In Home Alone 2: Lost in New York (1992), then-Plaza Hotel owner Donald Trump appears , directing the main character Kevin to the lobby. In one of the film's more memorable scenes, Kevin must elude the hotel staff by sliding through the Plaza Hotel's lobby into a waiting elevator. To make the scene logistically possible, the film crew had to remove the wall-to-wall carpeting, exposing the original tiles. When then-owner Donald Trump saw the beautiful mosaics, he instantly fell in love with the look and insisted it remain that way after filming, which it did until renovations in 2005 began.
Flodders in America (1992)
Sleepless in Seattle (1993)
It Could Happen to You (1994)
The Associate (1996)
Almost Famous (2000)
Inside the Osmonds (2001)
Eloise at Christmastime (2003), a live-action film adapated from the eponymous 1958 children's book written by Kay Thompson and illustrated by Hilary Knight
Eloise at the Plaza (2003), a live-action film based on the Eloise series of children's books drawn and written by Kay Thompson and Hilary Knight
In Bride Wars (2008) with Kate Hudson, Anne Hathaway's character was shot in the Grand ballroom, the Terrace room, and in corridors and the Palm Court. The film also shows the lobby and exterior.

Television backdrop:
The The Plaza Hotel is mentioned and shown in numerous television shows, including:
Gossip Girl
Sex and the City
The Sopranos:
The pilot and "Eloise" episodes refer to Carmela and Meadow Soprano's tradition of lunching under Eloise's portrait at the Plaza Hotel on Meadow's birthday.
Several episodes, most notably The Test Dream (Season 5, Episode 11), feature scenes occurring in a suite at the Plaza Hotel.

Literature and publications
It was the setting for Kay Thompson's series of Eloise children's books published in the 1950s, about a young girl who lived at the The Plaza Hotel.
The novel Anonymous Rex has the main character, Vincent Rubio, checking into the hotel at great expense after threatening the front desk clerk.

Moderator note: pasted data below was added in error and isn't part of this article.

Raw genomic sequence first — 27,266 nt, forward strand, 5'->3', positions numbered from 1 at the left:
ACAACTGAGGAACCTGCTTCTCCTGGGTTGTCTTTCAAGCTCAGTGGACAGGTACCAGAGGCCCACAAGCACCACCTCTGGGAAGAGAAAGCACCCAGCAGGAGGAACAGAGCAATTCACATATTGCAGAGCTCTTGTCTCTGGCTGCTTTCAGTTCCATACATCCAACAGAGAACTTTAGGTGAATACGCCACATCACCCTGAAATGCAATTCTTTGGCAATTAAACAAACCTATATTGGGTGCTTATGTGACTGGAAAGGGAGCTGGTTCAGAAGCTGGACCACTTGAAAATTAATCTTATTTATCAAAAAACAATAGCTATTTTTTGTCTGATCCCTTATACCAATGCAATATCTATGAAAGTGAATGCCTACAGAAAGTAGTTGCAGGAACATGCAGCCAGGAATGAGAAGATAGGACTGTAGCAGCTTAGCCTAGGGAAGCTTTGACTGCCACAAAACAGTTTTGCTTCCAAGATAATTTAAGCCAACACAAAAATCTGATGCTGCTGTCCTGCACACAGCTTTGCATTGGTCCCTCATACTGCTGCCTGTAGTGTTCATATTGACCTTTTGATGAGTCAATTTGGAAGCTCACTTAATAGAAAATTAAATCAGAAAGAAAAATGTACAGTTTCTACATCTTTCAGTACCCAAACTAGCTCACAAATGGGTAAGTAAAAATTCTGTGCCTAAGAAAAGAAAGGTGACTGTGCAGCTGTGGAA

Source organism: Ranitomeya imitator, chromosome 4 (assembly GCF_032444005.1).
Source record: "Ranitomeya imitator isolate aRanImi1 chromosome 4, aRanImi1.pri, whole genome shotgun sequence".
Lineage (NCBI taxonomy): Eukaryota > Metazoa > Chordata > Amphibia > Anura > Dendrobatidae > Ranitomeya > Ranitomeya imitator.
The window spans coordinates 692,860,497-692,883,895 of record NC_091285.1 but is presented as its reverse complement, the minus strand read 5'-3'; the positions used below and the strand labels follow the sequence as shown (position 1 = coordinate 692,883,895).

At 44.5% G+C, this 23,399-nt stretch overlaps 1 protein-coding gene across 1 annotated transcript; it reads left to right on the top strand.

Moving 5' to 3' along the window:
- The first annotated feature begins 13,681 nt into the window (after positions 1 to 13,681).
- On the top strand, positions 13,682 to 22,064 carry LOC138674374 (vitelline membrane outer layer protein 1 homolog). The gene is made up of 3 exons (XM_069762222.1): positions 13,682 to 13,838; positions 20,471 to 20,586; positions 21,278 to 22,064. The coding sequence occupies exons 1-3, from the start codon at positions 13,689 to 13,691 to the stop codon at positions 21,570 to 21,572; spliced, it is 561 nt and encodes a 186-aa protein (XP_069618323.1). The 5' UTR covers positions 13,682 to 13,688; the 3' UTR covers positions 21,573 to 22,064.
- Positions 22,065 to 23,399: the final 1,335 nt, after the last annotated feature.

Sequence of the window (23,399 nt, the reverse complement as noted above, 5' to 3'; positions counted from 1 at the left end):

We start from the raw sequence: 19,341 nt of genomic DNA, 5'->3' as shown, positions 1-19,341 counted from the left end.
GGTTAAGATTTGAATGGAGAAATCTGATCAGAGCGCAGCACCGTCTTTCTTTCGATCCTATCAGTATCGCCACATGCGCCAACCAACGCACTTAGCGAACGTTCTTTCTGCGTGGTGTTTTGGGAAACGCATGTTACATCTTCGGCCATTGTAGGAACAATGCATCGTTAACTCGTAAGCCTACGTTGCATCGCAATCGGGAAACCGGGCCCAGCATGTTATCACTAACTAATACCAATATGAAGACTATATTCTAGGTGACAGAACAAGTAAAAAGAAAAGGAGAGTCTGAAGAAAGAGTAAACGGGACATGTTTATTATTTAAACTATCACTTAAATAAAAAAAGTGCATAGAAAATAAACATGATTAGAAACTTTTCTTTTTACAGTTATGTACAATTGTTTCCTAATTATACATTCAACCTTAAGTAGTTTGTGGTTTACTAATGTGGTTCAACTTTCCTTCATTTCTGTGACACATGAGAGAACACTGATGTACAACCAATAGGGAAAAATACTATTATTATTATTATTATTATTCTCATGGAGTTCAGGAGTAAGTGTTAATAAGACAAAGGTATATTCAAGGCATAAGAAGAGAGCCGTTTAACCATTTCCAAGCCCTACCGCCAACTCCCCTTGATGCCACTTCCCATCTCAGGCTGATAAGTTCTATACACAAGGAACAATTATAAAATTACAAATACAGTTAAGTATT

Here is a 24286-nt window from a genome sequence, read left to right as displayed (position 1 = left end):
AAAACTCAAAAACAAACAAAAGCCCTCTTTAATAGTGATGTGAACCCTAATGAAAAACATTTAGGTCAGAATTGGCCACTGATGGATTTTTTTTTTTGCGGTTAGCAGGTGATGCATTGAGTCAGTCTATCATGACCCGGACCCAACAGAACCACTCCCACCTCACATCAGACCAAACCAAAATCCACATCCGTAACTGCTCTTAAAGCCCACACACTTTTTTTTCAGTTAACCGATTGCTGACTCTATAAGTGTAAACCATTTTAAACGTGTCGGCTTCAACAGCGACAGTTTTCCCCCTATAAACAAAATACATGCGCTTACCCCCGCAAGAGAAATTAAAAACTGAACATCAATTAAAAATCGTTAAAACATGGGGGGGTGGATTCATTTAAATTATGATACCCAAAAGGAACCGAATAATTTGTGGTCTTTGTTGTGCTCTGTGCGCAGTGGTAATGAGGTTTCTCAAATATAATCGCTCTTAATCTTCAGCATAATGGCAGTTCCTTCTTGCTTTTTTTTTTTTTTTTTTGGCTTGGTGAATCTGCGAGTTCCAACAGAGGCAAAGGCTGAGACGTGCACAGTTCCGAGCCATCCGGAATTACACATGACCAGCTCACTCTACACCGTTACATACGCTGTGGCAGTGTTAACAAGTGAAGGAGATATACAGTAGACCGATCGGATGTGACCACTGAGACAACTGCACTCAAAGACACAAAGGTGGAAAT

F. Scott Fitzgerald's novel, The Great Gatsby (1925), features the characters Nick Carraway and Jordan Baker having a conversation in the tea garden at the Plaza Hotel.

Ownership changes and renovations
After Trump's divorce from wife Ivana Trump, the The Plaza Hotel's president, Donald Trump sold the hotel for $325 million in 1995 ($468 million in today's dollars) to Troy Richard Campbell, from New Hampshire. He sold it in 2004 for $675 million ($785 million in today's dollars) to a Manhattan developer, El Ad Properties. El Ad bought the hotel with plans of adding residential and commercial sections. Since The Plaza Hotel is a New York landmark, Tishman Construction Corporation, the construction management company hired to complete the renovations and conversions, had to comply with landmark regulations.
El Ad temporarily closed The Plaza Hotel on April 30, 2005, for extensive renovations. The Plaza Hotel reopened on March 1, 2008. Today the Plaza Hotel offers 282 hotel rooms and 152 private condo hotel units; it is managed by Fairmont Hotels and Resorts. Diamond retailer Lev Leviev put in the first bid for a Plaza apartment at $10 million. In May 2007, a new apartment in the Plaza was sold for a record $50 million, but prices dropped through 2009.
In November 2008 the Plaza Hotel unveiled its retail collection, an underground mall featuring luxury brands such as Vertu and Demel Bakery, an Austrian-owned business. In 2010 the Plaza Food Court, an eating establishment run by Chef Todd English, opened in the underground mall.
The Plaza Hotel's famous Palm Court closed to the public in January 2009, after it failed a health inspection.
Conrad Hilton had bought the Plaza Hotel for US$7.4 million in 1943 ($94 million in today's dollars) and spent US$6.0 million ($76.2 million in today's dollars) refurbishing it. The Childs Company, a national restaurant chain which partnered in the development of the neighboring Savoy-Plaza Hotel, (now the site of the General Motors Building), purchased the Plaza Hotel in 1955 for 1,100,000 shares of Childs common stock, valued at approximately $6,325,000 ($51.9 million in today's dollars). Childs subsequently changed its name to Hotel Corporation of America, now known as Sonesta International Hotels Corporation. Donald Trump bought the The Plaza Hotel for $407.5 million in 1988 ($756 million in today's dollars). Donald Trump commented on his purchase in a full-page open letter he published in The New York Times: "I haven't purchased a building, I have purchased a masterpiece — the Mona Lisa. For the first time in my life, I have knowingly made a deal that was not economic — for I can never justify the price I paid, no matter how successful the Plaza Hotel becomes."

Construction began in early 2008 on The Las Vegas Plaza, a US$5 billion multi-use luxury hotel, private residence, retail and gaming complex being developed on the Las Vegas Strip opposite Wynn Las Vegas.